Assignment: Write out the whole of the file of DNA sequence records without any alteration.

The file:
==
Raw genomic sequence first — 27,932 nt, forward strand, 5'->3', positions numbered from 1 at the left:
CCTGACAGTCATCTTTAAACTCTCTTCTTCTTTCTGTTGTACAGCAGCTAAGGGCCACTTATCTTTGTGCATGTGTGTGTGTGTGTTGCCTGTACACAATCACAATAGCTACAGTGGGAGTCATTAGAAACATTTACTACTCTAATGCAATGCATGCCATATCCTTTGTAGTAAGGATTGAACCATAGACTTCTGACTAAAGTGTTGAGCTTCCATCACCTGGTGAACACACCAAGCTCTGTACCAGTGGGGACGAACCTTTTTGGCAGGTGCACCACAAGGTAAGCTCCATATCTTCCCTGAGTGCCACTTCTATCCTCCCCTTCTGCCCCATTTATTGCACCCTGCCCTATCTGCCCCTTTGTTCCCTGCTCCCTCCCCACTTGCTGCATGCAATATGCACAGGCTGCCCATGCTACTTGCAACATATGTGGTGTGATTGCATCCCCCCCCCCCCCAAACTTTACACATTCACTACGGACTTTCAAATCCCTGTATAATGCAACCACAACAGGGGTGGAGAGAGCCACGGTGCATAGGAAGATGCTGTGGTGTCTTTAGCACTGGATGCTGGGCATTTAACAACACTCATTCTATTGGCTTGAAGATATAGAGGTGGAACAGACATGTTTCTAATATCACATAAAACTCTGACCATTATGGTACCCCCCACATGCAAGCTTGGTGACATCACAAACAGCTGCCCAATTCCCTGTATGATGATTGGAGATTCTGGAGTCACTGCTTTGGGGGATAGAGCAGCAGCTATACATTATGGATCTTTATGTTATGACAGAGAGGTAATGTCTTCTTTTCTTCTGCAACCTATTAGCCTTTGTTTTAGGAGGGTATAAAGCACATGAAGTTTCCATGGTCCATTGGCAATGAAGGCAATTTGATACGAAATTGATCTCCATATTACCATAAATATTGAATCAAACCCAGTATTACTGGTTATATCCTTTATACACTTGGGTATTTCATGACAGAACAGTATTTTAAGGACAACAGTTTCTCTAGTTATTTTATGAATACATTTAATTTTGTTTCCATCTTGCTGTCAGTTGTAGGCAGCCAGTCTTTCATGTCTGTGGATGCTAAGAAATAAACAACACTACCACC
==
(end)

Raw genomic sequence first — 27,932 nt, forward strand, 5'->3', positions numbered from 1 at the left:
CCTGACAGTCATCTTTAAACTCTCTTCTTCTTTCTGTTGTACAGCAGCTAAGGGCCACTTATCTTTGTGCATGTGTGTGTGTGTGTTGCCTGTACACAATCACAATAGCTACAGTGGGAGTCATTAGAAACATTTACTACTCTAATGCAATGCATGCCATATCCTTTGTAGTAAGGATTGAACCATAGACTTCTGACTAAAGTGTTGAGCTTCCATCACCTGGTGAACACACCAAGCTCTGTACCAGTGGGGACGAACCTTTTTGGCAGGTGCACCACAAGGTAAGCTCCATATCTTCCCTGAGTGCCACTTCTATCCTCCCCTTCTGCCCCATTTATTGCACCCTGCCCTATCTGCCCCTTTGTTCCCTGCTCCCTCCCCACTTGCTGCATGCAATATGCACAGGCTGCCCATGCTACTTGCAACATATGTGGTGTGATTGCATCCCCCCCCCCCCCAAACTTTACACATTCACTACGGACTTTCAAATCCCTGTATAATGCAACCACAACAGGGGTGGAGAGAGCCACGGTGCATAGGAAGATGCTGTGGTGTCTTTAGCACTGGATGCTGGGCATTTAACAACACTCATTCTATTGGCTTGAAGATATAGAGGTGGAACAGACATGTTTCTAATATCACATAAAACTCTGACCATTATGGTACCCCCCACATGCAAGCTTGGTGACATCACAAACAGCTGCCCAATTCCCTGTATGATGATTGGAGATTCTGGAGTCACTGCTTTGGGGGATAGAGCAGCAGCTATACATTATGGATCTTTATGTTATGACAGAGAGGTAATGTCTTCTTTTCTTCTGCAACCTATTAGCCTTTGTTTTAGGAGGGTATAAAGCACATGAAGTTTCCATGGTCCATTGGCAATGAAGGCAATTTGATACGAAATTGATCTCCATATTACCATAAATATTGAATCAAACCCAGTATTACTGGTTATATCCTTTATACACTTGGGTATTTCATGACAGAACAGTATTTTAAGGACAACAGTTTCTCTAGTTATTTTATGAATACATTTAATTTTGTTTCCATCTTGCTGTCAGTTGTAGGCAGCCAGTCTTTCATGTCTGTGGATGCTAAGAAATAAACAACACTACCACC